THE TAX ATTIC with Jerry Coon

Repercussions of deficit reduction failure 

Jerry Coon

We seem to be encountering strange occurrences today in increasing numbers. For example, in the last two years, the Rockford area has encountered epic rainfalls affecting the 100-year flood plain. The Gaylord Street neighborhood people can vouch for the amount of rain, since some of it ended up in their basements. I know that we are going through a climate change, but 100-year rains two years in a row? Climate change would also explain why we made it through all of November without having any appreciable snowfall. We will probably pay for that one later.

Another example is the percentage of people, less than 10%, who are satisfied with the job that our current president and congress are doing. Their approval ratings have fallen into uncharted territory. Shame on them, but shame on us, too. After all, we elected them.

Next year we get the chance to elect the president, the entire house of representatives, and a third of the senators. Perhaps there is something wrong with us if we don’t try a whole new batch of people or at least some new people. I’m hoping there are enough good people to choose from.

Perhaps it’s time for a new political party as well. The current two-party system makes it almost impossible for a third party to do well, but the current two-party system just doesn’t seem to be getting the job done.

Let’s call the new party the Common Sense Party. The only pledge you have to make is you will use your God-given gift of common sense to make decisions. Among the national elected officials crowd, using that gift seems to be in pretty short supply today. I know that sounds a little like a fairy tale, but I wonder if it wouldn’t work. If it’s true that about 15% of the population is hard-line Democratic and about 15% is hard-line Republican, then that leaves about 70% who might be interested in trying something else. If you believe the polls, that figure could be as high as 90%.

I bet Roger Allen would be one of the first to sign up. Anyone like Roger, who has been writing a column every week for about a hundred years, just has to be full of common sense and willing to try something else!

Now that the Super Committee or Deficit Reduction Committee has failed, it’s time to look at the repercussions of their failure. If common sense prevails, as it should have in the first place, we will see a combination of spending cuts and tax changes that will take effect on January 1, 2013.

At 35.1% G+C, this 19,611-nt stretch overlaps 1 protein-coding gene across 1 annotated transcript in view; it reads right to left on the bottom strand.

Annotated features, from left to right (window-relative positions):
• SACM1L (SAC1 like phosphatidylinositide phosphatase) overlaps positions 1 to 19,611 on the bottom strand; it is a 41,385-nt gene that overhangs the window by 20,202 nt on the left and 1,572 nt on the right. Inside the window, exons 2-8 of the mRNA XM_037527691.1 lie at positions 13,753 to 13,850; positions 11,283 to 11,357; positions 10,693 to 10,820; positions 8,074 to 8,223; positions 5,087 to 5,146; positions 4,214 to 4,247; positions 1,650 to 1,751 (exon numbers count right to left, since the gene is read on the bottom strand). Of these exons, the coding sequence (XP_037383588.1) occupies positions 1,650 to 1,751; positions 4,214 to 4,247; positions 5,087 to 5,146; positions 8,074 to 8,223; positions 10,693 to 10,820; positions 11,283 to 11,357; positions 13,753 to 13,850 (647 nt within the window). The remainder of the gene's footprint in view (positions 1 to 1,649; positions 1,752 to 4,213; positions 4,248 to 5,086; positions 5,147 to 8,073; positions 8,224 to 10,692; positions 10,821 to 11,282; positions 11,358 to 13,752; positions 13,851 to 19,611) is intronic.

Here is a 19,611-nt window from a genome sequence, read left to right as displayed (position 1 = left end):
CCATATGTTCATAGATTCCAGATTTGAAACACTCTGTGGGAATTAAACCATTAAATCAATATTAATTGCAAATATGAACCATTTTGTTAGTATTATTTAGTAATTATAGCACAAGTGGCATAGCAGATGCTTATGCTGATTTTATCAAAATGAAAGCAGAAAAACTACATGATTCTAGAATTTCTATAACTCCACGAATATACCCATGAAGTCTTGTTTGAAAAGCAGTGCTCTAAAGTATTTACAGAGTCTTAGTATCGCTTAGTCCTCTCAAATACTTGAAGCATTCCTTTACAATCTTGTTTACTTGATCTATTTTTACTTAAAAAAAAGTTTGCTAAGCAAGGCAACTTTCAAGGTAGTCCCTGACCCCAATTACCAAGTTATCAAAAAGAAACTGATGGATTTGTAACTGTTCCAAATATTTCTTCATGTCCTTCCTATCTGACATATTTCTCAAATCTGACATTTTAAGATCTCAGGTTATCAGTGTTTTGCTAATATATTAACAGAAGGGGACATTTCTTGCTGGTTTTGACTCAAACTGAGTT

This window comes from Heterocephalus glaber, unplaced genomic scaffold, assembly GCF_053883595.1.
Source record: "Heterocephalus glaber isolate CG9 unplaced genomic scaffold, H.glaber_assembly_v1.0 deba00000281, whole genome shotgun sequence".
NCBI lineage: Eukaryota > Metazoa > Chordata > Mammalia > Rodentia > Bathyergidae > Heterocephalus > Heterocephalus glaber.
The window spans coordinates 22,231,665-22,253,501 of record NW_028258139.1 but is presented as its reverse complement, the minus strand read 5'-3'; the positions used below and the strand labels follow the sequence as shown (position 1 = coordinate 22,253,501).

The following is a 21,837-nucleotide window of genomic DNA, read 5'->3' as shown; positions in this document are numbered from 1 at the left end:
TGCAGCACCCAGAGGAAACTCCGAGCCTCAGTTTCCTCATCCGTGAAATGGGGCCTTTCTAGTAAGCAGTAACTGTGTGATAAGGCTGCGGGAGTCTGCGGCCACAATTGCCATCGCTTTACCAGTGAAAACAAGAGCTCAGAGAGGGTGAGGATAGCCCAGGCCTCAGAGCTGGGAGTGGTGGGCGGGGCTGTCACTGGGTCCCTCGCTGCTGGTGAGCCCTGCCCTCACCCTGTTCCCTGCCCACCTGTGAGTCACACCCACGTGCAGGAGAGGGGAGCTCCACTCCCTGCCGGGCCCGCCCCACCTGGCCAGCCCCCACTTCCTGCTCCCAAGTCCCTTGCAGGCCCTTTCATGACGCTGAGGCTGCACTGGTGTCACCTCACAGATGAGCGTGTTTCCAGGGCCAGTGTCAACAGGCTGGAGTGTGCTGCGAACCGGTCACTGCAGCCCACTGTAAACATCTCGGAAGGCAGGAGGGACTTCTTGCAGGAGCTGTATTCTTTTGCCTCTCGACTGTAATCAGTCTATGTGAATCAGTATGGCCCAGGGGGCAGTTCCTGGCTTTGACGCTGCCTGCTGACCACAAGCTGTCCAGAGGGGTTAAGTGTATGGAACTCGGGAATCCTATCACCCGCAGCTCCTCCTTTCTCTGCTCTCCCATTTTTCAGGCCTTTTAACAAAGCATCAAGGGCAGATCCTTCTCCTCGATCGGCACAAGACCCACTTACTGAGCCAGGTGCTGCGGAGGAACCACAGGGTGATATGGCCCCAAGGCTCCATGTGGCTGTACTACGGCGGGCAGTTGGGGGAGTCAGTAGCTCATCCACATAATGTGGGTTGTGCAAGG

Let’s concentrate on the tax change portion of the equation.

First and foremost, most likely the special capital gains rates will be eliminated. The special capital gains rate of 5/15% may be thought of as a sacred cow by the Republicans of today, but in reality those special rates have come and gone during our 90-plus years of tax history. We have had favorable rates since the days of Ronald Reagan and very favorable rates since George Bush implemented the Bush Tax Cuts and President Obama renewed them last year.

Second, the majority of the Bush Tax Cuts will most likely not be renewed beyond their December 31, 2012 expiration. The cuts that effect low and moderate income taxpayers will probably get a new life. For instance, the $1,000 child tax credit for dependent children under the age of 17 most likely will live on. We tend to forget that the credit in its original format was $500, and Bush increased it to $1,000. Anyone with children and common sense can see the advantages of continuing the credit at $1,000.

In addition, the expanded Earned Income Tax Credit (EITC) rules and amounts will be extended. Because of the apparent billions of dollars of fraudulent EITC claims, the credit is controversial. However, it does help taxpayers enduring tough financial times who legitimately need some help. The Internal Revenue Service is doing its best to enforce compliance with the rules.

Also, the expanded education tuition tax credits should be extended. Heck, ask anyone with children in college and they will tell you that based on the increasing costs of college education, the tuition credits should be expanded.

Finally, anyone earning more than $250,000 joint and $200,000 single most likely will be paying more taxes. The $250,000/$200,000 amounts are not written in stone, of course, but that is the amount that is continually being thrown around. No doubt, it will be interesting to see how this all turns out. This is Jerry Coon signing off.

Jerry Coon is an Enrolled Agent. He owns Action Tax Service in Rockford. Contact Jerry at www.actiontaxservice.com.

 

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